Test Height and Type:Balloon, 1450 Feet
Yield:6 kt

Finally a successful full yield test of the XW-54 primary! Predicted yield was 5-9 kt. Similar to the Lea device. Device dimensions: 11.7 inches in diameter, 15 inches long, weight 58.1 lb.

Hardtack II SocorroHardtack II Socorro (25 K)

Test:De Baca
Time:16:00 26 October 1958 (GMT)
Location:NTS, Area 7b
Test Height and Type:Balloon, 1500 Feet
Yield:2.2 kt

Another attempt at firing a full yield version of the XW-54/Gnat system puts in a disappointing showing. Similar to the Catron and Mora devices the 2.2 kt yield was below predictions. Device dimensions: 11.3 inches in diameter, 15 inches long, weight 66 lb.

Hardtack II De BacaHardtack II De Baca (63 K)

Test:Santa Fe
Time:3:00 30 October 1958 (GMT)
Location:NTS, Area 7b
Test Height and Type:Balloon, 1,500 Feet
Yield:1.3 kt

Similar to devices fired in many of the preceding Hardtack II shots. Based on device characteristics - 11.3 inches in diameter, 15 inches long, weight 57.3 lb. - it was probably another XW-54/Gnat attempt. Yield below predictions.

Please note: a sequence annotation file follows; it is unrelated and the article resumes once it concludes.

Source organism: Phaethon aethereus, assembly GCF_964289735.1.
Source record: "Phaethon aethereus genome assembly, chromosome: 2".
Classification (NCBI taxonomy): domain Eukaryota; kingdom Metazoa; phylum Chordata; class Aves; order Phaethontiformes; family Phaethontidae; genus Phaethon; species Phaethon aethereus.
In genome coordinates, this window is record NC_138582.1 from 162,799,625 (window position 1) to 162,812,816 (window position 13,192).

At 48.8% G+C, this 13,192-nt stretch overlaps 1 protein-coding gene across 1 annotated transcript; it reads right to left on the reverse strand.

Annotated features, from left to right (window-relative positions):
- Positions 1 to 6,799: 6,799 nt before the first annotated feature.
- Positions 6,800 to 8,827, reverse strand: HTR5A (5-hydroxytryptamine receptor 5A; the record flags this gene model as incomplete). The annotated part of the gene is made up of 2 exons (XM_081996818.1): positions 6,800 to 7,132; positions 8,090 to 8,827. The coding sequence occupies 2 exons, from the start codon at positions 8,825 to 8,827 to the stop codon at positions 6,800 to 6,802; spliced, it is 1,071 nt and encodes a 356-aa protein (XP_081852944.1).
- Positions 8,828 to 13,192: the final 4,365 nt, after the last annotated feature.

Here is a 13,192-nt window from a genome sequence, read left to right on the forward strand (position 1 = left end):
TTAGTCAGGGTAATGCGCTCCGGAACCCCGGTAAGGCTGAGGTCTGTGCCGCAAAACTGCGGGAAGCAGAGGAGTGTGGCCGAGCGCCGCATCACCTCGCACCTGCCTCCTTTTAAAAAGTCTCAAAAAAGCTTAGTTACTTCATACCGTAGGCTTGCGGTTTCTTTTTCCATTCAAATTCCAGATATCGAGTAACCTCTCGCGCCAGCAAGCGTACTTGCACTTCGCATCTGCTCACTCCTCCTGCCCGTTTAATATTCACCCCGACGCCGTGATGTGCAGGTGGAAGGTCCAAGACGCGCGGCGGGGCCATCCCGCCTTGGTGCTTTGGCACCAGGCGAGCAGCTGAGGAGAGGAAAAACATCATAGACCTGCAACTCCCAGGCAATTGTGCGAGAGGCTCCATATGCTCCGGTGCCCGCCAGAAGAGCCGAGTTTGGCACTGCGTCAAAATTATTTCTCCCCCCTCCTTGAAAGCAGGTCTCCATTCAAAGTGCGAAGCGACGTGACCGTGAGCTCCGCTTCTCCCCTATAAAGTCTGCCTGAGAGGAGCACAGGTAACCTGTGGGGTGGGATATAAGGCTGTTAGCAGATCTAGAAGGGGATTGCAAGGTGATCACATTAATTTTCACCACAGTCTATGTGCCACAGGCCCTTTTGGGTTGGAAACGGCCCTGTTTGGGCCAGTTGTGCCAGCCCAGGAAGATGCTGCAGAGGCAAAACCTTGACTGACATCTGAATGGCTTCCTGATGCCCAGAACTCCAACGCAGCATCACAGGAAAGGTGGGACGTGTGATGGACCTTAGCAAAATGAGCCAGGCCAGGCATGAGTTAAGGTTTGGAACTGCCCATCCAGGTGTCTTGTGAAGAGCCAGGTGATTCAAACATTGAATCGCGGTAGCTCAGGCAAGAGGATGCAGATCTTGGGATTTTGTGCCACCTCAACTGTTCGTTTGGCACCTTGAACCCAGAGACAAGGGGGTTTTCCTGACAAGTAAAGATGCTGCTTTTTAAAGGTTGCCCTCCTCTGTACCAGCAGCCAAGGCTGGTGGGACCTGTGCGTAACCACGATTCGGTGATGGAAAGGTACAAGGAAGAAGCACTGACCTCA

Hardtack II Santa FeHardtack II Santa Fe (15 K)

Time:15:00.00.0 30 October 1958 (GMT)
Location:NTS, Area 12e
Test Height and Type:Tunnel, -987 Feet
Yield:22 kt

UCRL test of an alternate W-47 primary in a thermonuclear system mockup. This shot was successful, the predicted yield was 20 kt. Similar to Hardtack II Evans. The device was 18 inches in diameter, 45.5 inches long, and weighed 717.6 lb.

Although it was fired in an underground tunnel, the shot still vented radioactive material into the atmosphere (visible in the picture below).

Hardtack II BlancaHardtack II Blanca (59 K)

Operation Hardtack II Summary